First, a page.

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StarShipSofa No 276 Ken Liu

Home Forums Podcast Aural Delights – Episode Feedback StarShipSofa No 276 Ken Liu

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    Coming Up

    Fact: Looking Back at Genre History by Amy H Sturgis 03:20

    Main Fiction: “The Message” by Ken Liu 18:00

    Fact: Gaming the Future by Simon Hildebrandt

    Narrator: Nicholas Camm

    The Message by Ken Liu first appeared in Interzone Magazine



    I enjoyed this story more than any I’ve heard in quite awhile. This does not mean I haven’t enjoyed others heard – just that this one really struck a chord.




    This story certainly struck a chord for me, too, eps. I think it gets you even more if you have children of your own.

    Part of why I chose it for this week – I thought it was a good downbeat following Stratmann’s humor piece the week before.



    Mike Boris

    I too enjoyed this story.   I had read an article about the trouble of trying to identify toxic sites so that the warnings could be understood long into the future, given language changes, methods of recording info, etc for future generations on Earth, let alone alien species.

    I enoyed the depiction of the site.  Large dry moats, spiked ground…. c’mon! Take the hint!  Unfortunately, I too would have fought my way to the center…and fried. 

    I’ve often wondered about universal concepts.  Math (think the sides of the monolith in 2001: A Space Odyssey) and, in this case, chemistry.  Elements are, elemental.  Every species with the potential for nuclear waste would know the structure and properties of fissionable materials.  Huge orbital shells.  Brillient.  Someone call the NRC about digging a few moats around Yucca mountain.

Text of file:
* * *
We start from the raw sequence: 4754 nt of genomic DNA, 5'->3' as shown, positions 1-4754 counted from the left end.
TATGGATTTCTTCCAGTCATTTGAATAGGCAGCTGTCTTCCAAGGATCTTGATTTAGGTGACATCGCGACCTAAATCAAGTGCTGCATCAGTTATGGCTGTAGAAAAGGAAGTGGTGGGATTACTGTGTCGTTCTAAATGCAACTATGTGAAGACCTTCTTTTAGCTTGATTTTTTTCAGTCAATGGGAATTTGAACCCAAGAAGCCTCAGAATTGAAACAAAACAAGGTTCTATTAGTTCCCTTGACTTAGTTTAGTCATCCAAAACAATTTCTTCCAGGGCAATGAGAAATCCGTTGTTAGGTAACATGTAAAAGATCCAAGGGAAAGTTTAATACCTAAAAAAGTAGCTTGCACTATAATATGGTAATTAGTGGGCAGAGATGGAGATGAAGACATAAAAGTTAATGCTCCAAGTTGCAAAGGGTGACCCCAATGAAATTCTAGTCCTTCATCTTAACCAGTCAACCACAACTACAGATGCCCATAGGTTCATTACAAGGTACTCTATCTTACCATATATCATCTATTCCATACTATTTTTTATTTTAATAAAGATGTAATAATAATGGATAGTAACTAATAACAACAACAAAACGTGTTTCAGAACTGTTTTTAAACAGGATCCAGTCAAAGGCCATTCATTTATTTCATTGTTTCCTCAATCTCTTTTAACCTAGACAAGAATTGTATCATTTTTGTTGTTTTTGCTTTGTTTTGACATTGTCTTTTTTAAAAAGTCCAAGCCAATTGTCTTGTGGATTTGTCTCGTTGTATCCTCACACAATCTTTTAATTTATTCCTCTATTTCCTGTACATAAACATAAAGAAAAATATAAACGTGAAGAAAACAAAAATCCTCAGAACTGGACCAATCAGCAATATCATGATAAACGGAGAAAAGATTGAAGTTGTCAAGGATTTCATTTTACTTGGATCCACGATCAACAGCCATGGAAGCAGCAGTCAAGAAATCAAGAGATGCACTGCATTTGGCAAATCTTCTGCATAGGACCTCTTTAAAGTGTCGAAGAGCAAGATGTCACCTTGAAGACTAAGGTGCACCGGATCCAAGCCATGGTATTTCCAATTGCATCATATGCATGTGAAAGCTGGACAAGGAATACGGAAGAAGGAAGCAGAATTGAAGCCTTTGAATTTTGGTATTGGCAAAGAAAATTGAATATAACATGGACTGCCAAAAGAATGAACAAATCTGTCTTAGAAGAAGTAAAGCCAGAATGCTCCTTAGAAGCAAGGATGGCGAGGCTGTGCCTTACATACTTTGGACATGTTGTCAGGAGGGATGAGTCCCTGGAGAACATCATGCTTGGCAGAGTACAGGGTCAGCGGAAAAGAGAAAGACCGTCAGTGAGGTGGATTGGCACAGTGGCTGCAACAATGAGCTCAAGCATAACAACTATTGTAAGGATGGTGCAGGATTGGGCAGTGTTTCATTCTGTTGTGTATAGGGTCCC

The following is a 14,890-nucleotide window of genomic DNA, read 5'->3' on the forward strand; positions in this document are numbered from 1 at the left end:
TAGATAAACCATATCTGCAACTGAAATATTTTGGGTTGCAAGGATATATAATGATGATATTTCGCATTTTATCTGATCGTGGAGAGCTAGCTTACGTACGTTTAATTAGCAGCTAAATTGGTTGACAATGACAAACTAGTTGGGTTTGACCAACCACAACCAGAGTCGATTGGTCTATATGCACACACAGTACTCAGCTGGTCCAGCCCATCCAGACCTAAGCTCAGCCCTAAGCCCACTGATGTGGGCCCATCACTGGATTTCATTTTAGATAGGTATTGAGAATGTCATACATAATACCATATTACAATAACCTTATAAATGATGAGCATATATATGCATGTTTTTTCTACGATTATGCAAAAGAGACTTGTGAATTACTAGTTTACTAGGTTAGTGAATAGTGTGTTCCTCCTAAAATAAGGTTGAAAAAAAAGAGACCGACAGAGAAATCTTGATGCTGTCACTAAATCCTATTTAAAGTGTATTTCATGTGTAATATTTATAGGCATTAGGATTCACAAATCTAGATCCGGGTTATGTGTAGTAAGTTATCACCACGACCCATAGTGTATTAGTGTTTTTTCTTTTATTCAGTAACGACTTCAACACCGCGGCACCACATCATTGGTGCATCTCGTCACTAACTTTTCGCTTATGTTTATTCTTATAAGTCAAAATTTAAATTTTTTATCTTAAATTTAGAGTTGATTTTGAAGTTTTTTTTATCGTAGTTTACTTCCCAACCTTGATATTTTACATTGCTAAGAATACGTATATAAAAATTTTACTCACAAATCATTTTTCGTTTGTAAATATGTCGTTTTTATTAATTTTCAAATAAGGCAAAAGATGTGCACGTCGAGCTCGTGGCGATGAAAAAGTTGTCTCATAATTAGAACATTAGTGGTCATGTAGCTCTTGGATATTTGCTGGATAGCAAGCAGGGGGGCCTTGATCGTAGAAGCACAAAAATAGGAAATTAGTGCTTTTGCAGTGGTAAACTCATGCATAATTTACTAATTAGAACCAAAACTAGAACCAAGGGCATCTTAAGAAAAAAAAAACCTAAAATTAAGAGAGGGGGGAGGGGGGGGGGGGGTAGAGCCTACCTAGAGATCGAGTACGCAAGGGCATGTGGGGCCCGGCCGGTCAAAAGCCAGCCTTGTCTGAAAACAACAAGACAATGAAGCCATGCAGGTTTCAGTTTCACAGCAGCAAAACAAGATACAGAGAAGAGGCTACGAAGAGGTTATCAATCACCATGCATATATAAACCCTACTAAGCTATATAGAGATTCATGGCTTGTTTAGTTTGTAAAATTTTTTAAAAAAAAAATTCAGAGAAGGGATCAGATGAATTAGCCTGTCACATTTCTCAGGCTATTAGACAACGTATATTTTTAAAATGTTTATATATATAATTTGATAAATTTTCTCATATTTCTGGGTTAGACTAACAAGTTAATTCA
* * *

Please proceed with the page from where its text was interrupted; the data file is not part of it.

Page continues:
Boris, that reminds me of someone’s idea about communicating with aliens: carving a giant triangle into a big forest, so as to be visible from space.  Proof that intelligent life capable of doing basic math was there.

    I’m divided on this story.  Like Adam, I’m a parent, so the plot caught at my heart.  But I was surprised that nobody detected the radiation ahead of time.  Surely the ship AI had the tools.  Or the lander, or hoverbikes.

    Evil thought for the morning: perhaps they did.  The ship AI knew, and concealed the information.  Julia was a murderer.  Heh.



    I suppose I read that bit as the radiation that downed the ship also took out the detection equipment? (and it was not until repairs were made that Julia could sense them again).

    The Hal-ish option seems possible, though, too, especially considering the daughter’s manipulation. Hrm.



    That would have been more damage that the story described, though.

    Moreover, if the father’s specialty is exploring the ruins of civilizations, wouldn’t he and his AI be used to scanning for dangers?

    …unless it’s a thick metaphor for blindness and obsession.

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